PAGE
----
Judi doesn’t throw away the bones after a roast dinner but seals them into a zippy plastic bag and pops them into the freezer, for later use in stock or soup. Bone broth is rich in minerals and collagen and good for your immune system. That is one of the reasons why chicken soup is often called Jewish penicillin.
Click here to read Judi’s recipe for Chicken Soup. It is the perfect base for a risotto or stew. And of course, Chicken Soup!
Another way to avoid food waste is to only get what you need and not be too tempted by impulse buys. My son Daniel plans a week’s meals in advance and lists all the ingredients and sticks to this. This saves him a lot of money. I think you are more likely to be focussed on necessities when ordering food online, but I personally like to be able to handle, squeeze and sniff my fruit and veg.
Sticking properly to recipes when baking (which is, after all, a form of chemistry) is another good idea. I learned this the hard way when I attempted a gluten-free lemon cake and the shop assistant had told me that psyllium husks might make a good replacement for the rice flour, which wasn’t in stock. Disaster. I also tried using almond milk in place of regular milk, as my step-daughter is gluten-free/dairy-free. The end- result was truly disgusting and went straight in the bin. The only thing worse than throwing away a cookery flop is serving it!
On a more serious note: some foods should be thrown away at the ‘use by’ date (which is not the same as the ‘best before date’) and especially if they smell ‘wrong.’ These include flour and other grains and nuts, because of the risk of mycotoxins. Also cooked rice should be chucked within 2 days. And it goes without saying that highly perishable foods like chicken and dairy products shouldn’t be kept after their ‘use by date’. We just freeze things like that on the day we buy them if there’s a chance we won’t be cooking them before the ‘use by’ date.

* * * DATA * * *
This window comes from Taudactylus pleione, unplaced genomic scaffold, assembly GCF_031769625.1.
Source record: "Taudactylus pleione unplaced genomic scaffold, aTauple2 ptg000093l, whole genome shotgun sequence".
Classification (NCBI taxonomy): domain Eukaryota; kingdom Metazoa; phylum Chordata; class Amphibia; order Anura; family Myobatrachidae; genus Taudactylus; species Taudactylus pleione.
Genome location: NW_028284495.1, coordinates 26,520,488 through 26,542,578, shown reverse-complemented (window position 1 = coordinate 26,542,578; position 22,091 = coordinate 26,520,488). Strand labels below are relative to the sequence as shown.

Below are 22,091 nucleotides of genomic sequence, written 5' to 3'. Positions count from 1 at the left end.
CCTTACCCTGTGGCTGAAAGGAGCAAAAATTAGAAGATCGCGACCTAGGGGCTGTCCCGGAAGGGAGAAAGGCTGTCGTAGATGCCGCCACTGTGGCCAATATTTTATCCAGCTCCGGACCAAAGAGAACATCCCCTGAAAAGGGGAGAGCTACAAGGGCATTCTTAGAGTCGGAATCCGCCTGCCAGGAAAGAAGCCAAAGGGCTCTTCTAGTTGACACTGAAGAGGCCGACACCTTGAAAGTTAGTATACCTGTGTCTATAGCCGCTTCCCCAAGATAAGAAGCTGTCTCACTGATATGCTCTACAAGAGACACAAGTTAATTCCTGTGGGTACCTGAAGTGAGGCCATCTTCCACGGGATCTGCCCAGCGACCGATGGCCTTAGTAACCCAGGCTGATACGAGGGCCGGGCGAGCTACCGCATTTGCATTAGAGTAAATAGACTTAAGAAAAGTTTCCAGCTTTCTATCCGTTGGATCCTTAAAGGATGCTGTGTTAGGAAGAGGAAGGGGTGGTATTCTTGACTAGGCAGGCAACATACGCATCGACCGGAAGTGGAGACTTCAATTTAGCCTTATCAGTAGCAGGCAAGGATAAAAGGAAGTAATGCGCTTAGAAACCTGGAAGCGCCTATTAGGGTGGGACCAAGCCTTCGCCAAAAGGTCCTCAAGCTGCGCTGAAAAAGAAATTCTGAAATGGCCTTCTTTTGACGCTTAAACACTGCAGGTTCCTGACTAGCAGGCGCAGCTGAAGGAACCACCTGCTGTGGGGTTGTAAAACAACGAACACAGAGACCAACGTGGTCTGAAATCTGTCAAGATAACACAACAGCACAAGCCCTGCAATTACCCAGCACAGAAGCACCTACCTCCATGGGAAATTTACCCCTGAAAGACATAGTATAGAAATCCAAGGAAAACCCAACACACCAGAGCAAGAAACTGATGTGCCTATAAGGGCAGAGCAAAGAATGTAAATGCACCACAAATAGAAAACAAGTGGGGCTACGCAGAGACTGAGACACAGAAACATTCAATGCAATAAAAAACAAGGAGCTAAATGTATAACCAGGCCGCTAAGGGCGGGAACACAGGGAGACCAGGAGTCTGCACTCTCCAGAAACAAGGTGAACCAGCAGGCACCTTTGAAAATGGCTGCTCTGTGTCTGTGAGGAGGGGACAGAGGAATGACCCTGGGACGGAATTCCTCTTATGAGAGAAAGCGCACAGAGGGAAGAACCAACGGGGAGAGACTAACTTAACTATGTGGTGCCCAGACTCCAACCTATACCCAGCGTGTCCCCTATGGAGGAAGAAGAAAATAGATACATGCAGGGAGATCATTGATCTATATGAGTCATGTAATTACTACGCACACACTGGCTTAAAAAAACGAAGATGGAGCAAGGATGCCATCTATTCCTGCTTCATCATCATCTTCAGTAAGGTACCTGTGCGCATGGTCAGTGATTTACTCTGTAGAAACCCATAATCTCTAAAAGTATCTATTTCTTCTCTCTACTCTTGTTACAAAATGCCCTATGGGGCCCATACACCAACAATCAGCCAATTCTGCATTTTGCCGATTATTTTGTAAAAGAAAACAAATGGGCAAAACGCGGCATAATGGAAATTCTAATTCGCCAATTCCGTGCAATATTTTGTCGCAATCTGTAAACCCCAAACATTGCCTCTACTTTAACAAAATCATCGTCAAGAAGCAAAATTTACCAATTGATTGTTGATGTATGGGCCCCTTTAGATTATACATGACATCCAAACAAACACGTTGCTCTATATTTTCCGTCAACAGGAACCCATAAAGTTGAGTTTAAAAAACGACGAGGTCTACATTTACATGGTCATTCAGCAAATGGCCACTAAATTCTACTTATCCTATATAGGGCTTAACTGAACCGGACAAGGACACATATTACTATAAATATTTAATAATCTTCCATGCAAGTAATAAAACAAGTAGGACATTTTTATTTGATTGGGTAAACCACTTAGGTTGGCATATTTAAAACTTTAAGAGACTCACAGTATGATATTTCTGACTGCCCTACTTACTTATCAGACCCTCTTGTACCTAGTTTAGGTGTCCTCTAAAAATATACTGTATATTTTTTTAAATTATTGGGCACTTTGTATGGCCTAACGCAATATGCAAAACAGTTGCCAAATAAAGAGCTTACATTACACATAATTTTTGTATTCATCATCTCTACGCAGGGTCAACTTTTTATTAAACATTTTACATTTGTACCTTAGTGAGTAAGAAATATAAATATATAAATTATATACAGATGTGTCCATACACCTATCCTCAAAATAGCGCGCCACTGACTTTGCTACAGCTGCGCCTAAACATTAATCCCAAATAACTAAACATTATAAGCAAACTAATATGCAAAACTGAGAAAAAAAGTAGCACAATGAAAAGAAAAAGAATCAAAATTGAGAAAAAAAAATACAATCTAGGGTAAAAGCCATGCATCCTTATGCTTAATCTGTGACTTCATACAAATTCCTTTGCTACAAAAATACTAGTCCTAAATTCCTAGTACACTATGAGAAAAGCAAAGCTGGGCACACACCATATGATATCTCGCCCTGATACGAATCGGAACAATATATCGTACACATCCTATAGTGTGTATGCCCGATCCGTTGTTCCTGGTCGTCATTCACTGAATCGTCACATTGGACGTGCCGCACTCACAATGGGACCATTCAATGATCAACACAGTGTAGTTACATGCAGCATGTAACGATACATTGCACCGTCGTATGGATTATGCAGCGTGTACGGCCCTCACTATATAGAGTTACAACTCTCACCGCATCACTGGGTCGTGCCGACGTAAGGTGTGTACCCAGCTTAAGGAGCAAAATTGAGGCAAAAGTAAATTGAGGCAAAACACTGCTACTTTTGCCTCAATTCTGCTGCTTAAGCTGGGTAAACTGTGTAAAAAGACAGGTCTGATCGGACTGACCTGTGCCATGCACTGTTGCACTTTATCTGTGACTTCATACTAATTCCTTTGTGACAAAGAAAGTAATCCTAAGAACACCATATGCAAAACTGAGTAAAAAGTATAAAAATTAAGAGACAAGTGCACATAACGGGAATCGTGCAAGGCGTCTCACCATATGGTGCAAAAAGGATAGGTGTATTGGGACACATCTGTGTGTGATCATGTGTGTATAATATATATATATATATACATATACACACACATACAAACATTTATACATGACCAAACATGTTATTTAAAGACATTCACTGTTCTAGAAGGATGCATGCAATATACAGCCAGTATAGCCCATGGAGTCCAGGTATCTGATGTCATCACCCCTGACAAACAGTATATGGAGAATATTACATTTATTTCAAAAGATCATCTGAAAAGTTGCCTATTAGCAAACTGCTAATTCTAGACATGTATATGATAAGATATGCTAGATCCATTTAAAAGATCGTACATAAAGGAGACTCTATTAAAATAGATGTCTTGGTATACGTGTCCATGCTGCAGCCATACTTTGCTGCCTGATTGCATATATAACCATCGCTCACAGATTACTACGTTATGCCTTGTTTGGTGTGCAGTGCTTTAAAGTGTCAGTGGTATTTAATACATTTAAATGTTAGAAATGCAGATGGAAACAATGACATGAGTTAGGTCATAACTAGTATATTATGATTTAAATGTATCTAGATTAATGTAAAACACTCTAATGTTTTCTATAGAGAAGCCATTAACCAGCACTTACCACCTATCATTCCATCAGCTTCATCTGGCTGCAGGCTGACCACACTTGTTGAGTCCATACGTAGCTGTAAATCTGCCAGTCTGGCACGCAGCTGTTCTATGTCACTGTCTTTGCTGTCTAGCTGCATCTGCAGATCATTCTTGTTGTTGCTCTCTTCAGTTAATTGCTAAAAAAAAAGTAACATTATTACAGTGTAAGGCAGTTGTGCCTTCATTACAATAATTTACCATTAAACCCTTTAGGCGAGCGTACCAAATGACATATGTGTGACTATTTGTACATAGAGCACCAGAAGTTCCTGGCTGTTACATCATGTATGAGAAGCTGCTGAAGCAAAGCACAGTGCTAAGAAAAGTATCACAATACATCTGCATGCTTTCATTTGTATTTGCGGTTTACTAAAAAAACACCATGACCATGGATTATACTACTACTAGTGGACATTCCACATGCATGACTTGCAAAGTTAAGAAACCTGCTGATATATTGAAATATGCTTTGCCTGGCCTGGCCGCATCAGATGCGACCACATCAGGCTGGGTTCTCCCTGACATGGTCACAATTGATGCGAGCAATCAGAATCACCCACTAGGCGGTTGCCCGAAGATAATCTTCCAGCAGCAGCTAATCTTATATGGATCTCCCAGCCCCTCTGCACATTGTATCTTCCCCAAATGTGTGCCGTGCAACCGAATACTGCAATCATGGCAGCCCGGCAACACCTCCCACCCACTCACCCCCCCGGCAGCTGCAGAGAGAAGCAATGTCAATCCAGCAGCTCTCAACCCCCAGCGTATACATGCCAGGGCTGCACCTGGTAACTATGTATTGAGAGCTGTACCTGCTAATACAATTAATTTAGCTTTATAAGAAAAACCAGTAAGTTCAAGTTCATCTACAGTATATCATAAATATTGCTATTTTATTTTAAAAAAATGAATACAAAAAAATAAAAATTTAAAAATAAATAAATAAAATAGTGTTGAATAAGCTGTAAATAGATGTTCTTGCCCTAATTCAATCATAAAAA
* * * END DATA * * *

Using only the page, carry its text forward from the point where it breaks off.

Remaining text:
KEEPING IT FRESH
I find that salad leaves stay much fresher if a piece of kitchen paper goes into the packet and it is then sealed with a clip. It seems to help to absorb moisture. I’ve been amazed how this can prevent spinach from going slimy. Judi prolongs the life of fresh herbs by putting them in a jar with a little water in the bottom and storing them in the door of the fridge with a plastic bag on top.
Soft fruit, like strawberries, can be briefly soaked in water with a few drops of cider vinegar and then patted dry. This seems to extend the time before they become mouldy as the vinegar inhibits fungal and microbial growth.
Some foods are best not stored together as they require different humidity to prevent spoiling, so avocados and tomatoes should not ideally go into the same vegetable drawer in your fridge as the salad greens. On the other hand, if you have some rock-solid avocados that need ripening, store them with bananas – they release ethylene which helps ripen the avos. Incidentally, left over avocado salad will keep for a day without going brown if liberally sprinkled with lemon juice.
Last but not least, remember FIFO. Older foods should be pushed to the front of the fridge when you buy more, so as not to be forgotten and used up first. (First In-First Out.).
What are you favourite waste not want not tips and tricks?